We all know the story. One day you’re happily milling along without a financial care in the world. The next minute, you apply for a loan, only to get rejected.

    There are all sorts of reasons you could be rejected for a loan. Here are some of the things that’ll destroy your credit score fast and what you can do about them.

    Make Late Payments Often

    Most credit score companies have a formula through which they score your credit-worthiness for lenders. In most scoring methods, your personal payment history comprises over 35 percent of the whole score. Making payments late, therefore, can have a dramatic effect, causing your credit rating to fall very quickly.


    When you think about it, this makes a lot of sense. Lenders not only want you to pay back the money you’ve been lent, but they also want it to be paid back on time. In most credit scoring systems, late payments are divided into three categories. Payments which are 30 days late, 60 days late and more than 90 days late. The more late payments you have in these categories, the more your credit score will drop like a stone.

    Fail To Pay Medical Bills And Parking Tickets

    When assessing your credit score, credit scoring companies will take into account all the information that they have available on you. This includes whether or not you paid a parking fine or your medical bills.

    The part about medical bills makes a lot of sense. If you don’t pay your medical bills, there’s a good chance that you won’t be able to pay back loans that you borrow from a lender. But the part about a parking ticket is a little less obvious. Why would that impact your credit score? Well, firstly, not paying a parking ticket might indicate financial difficulties at home. But the main reason is that the people who don’t pay their parking tickets are statistically the people who tend not to pay back the loans that they get.

    Cancel Your Old Credit History

    Canceling your old lines of credit is a big no-no if you want your credit score to remain high. Currently, 15 percent of your score is determined by the length of your relationship with your credit suppliers.

    If you visit this site, you’ll read all about people who made similar mistakes. They thought that canceling their old credit cards was a good thing, only to find out that credit scoring agencies had hammered their scores. Don’t forget, you’re entitled to a free credit report every year.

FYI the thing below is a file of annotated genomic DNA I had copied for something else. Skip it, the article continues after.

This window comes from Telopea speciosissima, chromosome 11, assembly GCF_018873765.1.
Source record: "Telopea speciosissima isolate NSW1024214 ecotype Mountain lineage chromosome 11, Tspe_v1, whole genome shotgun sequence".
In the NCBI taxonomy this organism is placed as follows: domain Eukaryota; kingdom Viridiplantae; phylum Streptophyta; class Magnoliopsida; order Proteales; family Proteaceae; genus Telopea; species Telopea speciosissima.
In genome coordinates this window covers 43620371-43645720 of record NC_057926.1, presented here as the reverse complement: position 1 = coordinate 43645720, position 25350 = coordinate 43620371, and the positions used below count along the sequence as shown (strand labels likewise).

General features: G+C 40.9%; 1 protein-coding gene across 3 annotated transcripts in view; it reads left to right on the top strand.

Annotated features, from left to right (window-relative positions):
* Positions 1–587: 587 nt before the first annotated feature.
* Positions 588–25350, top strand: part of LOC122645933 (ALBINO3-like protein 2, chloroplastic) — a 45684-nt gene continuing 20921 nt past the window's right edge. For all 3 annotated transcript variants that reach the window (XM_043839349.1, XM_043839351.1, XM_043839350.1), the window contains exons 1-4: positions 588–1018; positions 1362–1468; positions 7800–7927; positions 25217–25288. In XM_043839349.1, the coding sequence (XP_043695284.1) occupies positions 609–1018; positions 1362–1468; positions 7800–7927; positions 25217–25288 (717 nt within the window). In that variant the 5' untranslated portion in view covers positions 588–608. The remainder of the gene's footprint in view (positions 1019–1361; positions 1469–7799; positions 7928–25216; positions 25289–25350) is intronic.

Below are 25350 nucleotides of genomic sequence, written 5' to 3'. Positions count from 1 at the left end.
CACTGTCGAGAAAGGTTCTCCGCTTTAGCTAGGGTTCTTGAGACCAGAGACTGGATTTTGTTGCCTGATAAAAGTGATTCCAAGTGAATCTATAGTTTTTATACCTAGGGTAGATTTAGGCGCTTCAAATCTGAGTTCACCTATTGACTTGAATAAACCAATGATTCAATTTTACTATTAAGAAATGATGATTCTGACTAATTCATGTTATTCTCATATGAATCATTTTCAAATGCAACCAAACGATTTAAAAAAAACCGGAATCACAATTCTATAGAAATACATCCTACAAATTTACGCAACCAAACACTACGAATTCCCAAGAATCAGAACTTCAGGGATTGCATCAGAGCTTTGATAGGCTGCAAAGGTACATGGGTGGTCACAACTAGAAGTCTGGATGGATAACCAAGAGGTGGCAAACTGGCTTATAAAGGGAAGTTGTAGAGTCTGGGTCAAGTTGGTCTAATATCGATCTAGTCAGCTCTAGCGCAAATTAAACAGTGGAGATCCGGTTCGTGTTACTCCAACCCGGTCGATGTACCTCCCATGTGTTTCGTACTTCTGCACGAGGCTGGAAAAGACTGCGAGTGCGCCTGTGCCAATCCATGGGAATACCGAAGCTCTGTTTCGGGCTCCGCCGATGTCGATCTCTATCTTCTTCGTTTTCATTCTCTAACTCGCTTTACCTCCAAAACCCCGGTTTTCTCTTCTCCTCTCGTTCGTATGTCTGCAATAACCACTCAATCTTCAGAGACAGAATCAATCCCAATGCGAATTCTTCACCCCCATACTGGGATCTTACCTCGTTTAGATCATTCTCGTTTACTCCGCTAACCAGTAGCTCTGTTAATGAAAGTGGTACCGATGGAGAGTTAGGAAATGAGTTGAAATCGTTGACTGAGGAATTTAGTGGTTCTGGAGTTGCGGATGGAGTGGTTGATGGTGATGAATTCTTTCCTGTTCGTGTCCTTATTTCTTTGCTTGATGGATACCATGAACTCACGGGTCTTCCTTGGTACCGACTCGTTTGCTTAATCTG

File For Bankruptcy


    If you really want to prove to lenders, you can’t be trusted with other people#s money, file for bankruptcy. Usually, under bankruptcy laws, you can’t borrow anyway. But even if you wanted to, you’d find out that your credit score was shot. Many people opt for bankruptcy when their debts become unpayable. But the costs of bankruptcy are high. They mean that taking out credit in the future is almost impossible. People who file for bankruptcy have problems taking out mortgages, even decades later when they’ve got a good job and income. Their bankruptcy is a permanent blot on their record that can’t easily be undone.

    Max Out Your Lines Of Credit

    Improving your credit score is a delicate balancing act. On the one hand, you don’t want to take out too little money, as this will leave lender wondering whether you’re able to service larger amounts. On the other hand, you don’t want to take out too much debt, since this will indicate that you’re taking on too much debt for your income.

    The amount of debt you currently have outstanding comprises more than 30 percent of your credit score. People with high credit scores tend to have only small amounts of debt to their name. But the closer you get to your credit limit, the less that lenders will be willing to lend to you.

    When you think about it, this makes sense. As the amount that you borrow goes up, your credit-worthiness goes down. Because you have a limited income, the higher your initial debt, the less debt that you can afford to take on. It’s only right that as you reach your credit limit, your credit score should fall.

    A good way, therefore, to improve your credit score is to find a way to reduce the total amount of debt you have outstanding. You could take on a side hustle, reduce the amount you’re spending on junk food and cancel your cable subscription.